U.S. Secretary of Transportation Ray LaHood joined Sens. Dianne Feinstein and Barbara Boxer in Washington Thursday to announce the granting of $2.25 billion in stimulus money for the state's high-speed rail project.
The money is part of $8 billion awarded to states across the country as part of President Obama's plan to develop a nationwide network of high-speed rail service.
In October, Gov. Arnold Schwarzenegger submitted an application for $4.7 billion in federal stimulus funds, and the state was awarded roughly half of that total.
Along with the $2.25 billion for the high-speed rail project, California also is receiving $23 million for four new station tracks at San Jose's Diridon Station, $51 million for work on the Amtrak corridor in San Diego, and $20 million to fund upgrades to trains' emissions control equipment.
LaHood said the money will help bring about "a new era in transportation," and compared it to the interstate highway system started by President Eisenhower more than a half-century ago.
"High-speed rail holds the same promise, and will create new jobs and a revitalized manufacturing base while reducing our dependence on oil and harmful emissions," he said.
Feinstein said she has pushed for high-speed rail in California as far back as when she ran for governor in 1990. Twenty years later, she said, "it's finally, finally, finally going to happen."
She said the new funds for the project will translate into tens of thousands of jobs for California, and "since unemployment rates have been skyrocketing, it's very, very welcome to us."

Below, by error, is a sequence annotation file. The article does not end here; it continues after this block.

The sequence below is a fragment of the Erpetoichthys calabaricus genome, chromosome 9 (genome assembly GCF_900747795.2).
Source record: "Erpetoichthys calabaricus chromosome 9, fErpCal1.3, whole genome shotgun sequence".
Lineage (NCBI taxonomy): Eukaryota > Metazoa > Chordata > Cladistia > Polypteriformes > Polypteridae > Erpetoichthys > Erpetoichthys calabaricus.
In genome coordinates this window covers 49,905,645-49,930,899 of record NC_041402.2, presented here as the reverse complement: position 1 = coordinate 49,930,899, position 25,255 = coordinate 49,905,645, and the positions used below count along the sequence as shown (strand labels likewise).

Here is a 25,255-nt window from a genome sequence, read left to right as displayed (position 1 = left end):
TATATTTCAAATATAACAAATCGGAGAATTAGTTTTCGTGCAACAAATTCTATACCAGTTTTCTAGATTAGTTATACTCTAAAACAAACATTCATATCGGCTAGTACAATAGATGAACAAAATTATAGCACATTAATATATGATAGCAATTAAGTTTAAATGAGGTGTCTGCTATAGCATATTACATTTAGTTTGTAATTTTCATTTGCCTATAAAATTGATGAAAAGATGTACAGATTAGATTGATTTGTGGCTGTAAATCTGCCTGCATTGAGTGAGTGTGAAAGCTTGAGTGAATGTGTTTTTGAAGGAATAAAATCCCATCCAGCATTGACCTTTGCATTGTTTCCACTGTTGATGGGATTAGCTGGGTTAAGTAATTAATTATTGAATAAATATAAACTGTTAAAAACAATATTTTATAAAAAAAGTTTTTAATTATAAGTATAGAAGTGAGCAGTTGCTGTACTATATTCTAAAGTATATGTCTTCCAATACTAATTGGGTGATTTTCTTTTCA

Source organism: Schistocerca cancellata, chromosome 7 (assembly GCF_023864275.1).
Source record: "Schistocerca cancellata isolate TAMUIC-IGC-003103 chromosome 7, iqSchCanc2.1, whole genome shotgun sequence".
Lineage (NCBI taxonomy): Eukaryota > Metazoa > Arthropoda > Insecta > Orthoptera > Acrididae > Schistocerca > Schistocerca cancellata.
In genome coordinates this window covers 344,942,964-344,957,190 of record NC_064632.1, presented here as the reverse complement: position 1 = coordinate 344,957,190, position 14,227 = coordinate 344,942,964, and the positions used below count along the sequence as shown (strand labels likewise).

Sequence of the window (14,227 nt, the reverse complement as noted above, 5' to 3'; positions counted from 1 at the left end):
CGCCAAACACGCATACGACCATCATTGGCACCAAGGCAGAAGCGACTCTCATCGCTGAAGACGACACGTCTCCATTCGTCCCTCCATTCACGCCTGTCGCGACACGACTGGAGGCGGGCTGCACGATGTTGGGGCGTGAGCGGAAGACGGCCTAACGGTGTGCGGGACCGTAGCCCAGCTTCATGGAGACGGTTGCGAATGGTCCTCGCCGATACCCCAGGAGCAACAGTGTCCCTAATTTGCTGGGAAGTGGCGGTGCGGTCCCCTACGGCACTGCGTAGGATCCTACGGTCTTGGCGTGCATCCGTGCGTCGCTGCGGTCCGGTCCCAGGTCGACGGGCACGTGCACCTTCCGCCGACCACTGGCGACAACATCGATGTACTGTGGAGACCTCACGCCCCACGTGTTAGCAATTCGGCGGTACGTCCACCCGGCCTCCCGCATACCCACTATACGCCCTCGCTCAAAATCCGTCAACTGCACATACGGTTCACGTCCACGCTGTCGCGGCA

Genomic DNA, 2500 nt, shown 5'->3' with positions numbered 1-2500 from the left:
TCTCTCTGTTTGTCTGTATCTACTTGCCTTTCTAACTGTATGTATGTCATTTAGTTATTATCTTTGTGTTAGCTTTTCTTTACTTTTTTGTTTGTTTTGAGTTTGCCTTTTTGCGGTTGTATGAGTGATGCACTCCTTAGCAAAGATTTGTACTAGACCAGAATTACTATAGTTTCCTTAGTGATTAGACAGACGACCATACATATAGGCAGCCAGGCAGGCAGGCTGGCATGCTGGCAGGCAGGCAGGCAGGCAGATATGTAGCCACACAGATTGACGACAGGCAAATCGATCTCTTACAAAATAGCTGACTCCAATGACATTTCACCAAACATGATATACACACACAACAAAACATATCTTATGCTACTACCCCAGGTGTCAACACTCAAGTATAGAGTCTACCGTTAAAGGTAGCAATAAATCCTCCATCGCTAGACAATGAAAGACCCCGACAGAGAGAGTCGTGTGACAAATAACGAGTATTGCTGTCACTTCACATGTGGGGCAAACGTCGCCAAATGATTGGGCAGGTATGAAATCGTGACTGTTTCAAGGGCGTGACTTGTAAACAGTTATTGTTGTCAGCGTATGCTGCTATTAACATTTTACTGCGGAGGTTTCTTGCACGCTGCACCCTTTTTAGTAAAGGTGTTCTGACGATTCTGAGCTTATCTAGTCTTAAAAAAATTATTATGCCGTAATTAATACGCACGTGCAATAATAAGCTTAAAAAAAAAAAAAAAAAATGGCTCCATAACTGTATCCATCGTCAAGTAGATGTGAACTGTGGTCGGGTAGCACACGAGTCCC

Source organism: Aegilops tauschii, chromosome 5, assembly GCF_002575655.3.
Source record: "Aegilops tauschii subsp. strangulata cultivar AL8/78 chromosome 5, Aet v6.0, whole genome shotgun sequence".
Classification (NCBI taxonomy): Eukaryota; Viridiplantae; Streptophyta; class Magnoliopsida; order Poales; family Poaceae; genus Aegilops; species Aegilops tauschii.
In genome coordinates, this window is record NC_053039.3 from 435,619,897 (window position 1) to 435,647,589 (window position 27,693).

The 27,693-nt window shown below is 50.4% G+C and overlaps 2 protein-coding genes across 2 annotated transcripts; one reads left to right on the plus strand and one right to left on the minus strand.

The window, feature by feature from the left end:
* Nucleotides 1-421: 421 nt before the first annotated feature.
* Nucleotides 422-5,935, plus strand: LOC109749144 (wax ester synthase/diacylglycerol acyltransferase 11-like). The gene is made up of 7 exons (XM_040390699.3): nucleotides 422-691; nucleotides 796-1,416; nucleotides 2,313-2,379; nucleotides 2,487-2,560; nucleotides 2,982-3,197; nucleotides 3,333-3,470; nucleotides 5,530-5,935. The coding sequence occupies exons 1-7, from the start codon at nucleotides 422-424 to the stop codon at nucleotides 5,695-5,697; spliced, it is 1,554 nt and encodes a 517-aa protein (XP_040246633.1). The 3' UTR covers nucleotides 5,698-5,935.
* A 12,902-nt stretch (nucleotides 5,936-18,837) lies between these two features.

Groundbreaking on the project, for which voters approved $9.95 billion in bond money in November 2008, is expected in 2012.
Feinstein said the federal government will be negotiating with the California High-Speed Rail Authority on which portion of the project will receive the stimulus money first.
The Bay Area portion of the project has proven contentious, with some Peninsula cities and conservation groups challenging the rail authority's decision of the Pacheco Pass as the route for trains to enter the Bay Area from the Central Valley.
Unsurprisingly, local critics of the project take a dim view of the stimulus award.
"This is not good news," said Menlo Park resident Martin Engel in an e-mail. "They are clearly making progress toward their goal of construction on the Peninsula, and we already know what that will look like."
In December, the CHSRA board rescinded its approval of an environmental impact report on the section of the project between Gilroy and San Jose after an October court ruling that found its analysis was insufficient in terms of right-of-way issues on Union Pacific railroad tracks and the effects of vibrations on the area immediately surrounding the corridor.
The environmental review has to be completed by September 2011 to be eligible for the stimulus money.
The high-speed rail project would create an electrified system of bullet trains that would eventually run from Sacramento and San Francisco down to Los Angeles and San Diego.